Explore using the patterns developed in TDD to build code that is decoupled or code that doesn't depend so heavily on what exactly is done by other classes in your codebase.
- [Teacher] The goal with decoupling code is to pull…out dependencies and requirements from our software,…to permit our dependencies to be easily swappable.…This ability to swap our dependencies…also makes them easier to test.…Let's try this out.…If we look at our Receipt class in our…source directory, we'll pull out our method…for currencyAmt into a new class Formatter.…This Formatter class, we can use to…fill up with various formatting methods.…This should be a pretty easy method to extract out,…and more importantly, it'll allow us to keep…the formatting details of currencyAmt separate…from the map for calculating the receipt.…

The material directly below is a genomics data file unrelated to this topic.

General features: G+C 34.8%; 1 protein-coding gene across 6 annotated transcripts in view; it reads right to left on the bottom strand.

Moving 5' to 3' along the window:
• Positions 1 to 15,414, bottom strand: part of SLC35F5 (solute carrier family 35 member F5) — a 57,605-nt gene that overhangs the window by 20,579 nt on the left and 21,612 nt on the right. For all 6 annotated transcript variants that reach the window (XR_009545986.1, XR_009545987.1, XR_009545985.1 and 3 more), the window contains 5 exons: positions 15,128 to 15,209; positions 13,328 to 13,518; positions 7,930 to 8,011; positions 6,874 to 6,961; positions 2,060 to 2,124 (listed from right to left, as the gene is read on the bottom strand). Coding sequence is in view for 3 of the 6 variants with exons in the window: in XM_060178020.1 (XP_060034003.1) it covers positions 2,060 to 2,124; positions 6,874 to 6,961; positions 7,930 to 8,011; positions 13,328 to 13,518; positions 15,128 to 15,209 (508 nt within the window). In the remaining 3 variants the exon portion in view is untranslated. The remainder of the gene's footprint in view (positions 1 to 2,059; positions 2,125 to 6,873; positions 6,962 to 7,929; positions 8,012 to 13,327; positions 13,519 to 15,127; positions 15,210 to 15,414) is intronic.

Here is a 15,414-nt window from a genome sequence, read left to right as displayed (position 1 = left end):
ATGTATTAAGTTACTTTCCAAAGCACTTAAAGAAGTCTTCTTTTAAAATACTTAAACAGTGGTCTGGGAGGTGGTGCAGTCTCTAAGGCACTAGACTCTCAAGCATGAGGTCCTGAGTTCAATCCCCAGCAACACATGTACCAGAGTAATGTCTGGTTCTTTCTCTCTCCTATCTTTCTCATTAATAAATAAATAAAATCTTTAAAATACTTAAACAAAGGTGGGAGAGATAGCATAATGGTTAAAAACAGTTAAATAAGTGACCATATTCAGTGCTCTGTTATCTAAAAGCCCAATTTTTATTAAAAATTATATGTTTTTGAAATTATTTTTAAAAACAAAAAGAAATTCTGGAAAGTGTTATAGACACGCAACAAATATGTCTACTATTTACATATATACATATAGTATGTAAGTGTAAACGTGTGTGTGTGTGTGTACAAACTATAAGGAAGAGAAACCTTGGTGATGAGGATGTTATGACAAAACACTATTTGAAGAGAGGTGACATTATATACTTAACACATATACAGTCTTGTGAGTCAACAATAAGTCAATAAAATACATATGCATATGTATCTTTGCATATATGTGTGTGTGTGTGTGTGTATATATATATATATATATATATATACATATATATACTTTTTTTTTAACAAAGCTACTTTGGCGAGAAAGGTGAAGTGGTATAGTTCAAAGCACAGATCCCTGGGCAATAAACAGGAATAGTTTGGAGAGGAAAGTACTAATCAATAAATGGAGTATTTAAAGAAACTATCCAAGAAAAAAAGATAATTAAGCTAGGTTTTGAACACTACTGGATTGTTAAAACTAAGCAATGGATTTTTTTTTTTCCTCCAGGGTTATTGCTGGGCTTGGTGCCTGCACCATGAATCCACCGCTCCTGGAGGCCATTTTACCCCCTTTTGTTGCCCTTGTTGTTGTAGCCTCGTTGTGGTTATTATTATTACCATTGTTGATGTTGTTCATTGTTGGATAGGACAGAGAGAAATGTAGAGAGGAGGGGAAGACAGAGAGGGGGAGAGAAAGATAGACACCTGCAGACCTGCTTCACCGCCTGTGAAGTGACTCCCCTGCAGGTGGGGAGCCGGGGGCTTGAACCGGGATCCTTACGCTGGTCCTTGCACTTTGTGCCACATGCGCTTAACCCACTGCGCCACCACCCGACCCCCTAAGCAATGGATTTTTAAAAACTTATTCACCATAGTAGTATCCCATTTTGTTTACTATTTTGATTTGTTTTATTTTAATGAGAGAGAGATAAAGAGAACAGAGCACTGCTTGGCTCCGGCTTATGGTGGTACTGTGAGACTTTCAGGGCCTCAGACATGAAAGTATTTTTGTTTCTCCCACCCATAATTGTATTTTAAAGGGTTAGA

To begin, we need to first add a test class…for this new class in a corresponding test method.…First, we'll create a new file in our…test directory called FormatterTest.…And now we need to add the basics for our file.…First, our open php tags,…and then our namespace on line 2 as namespace TDD\Test,…and on line 3, our require line that we can…copy and paste from our receiptTest.php class.…
- Why use unit testing?
- Writing unit tests
- Extending unit tests
- Filtering PHPUnit tests
- Building dummy objects
- Working with data providers
- Writing an exception-based test
- Using TDD tactics
- Using PHPUnit advanced tactics, such as database tests
Skill Level Intermediate
PHP: Managing Persistent Sessionswith David Powers2h 41m Intermediate
1. The Basics of Test-Driven Development
2. Advanced Test-Driven Development
3. Test-Driven Development Tactics
4. PHPUnit Advanced Tactics
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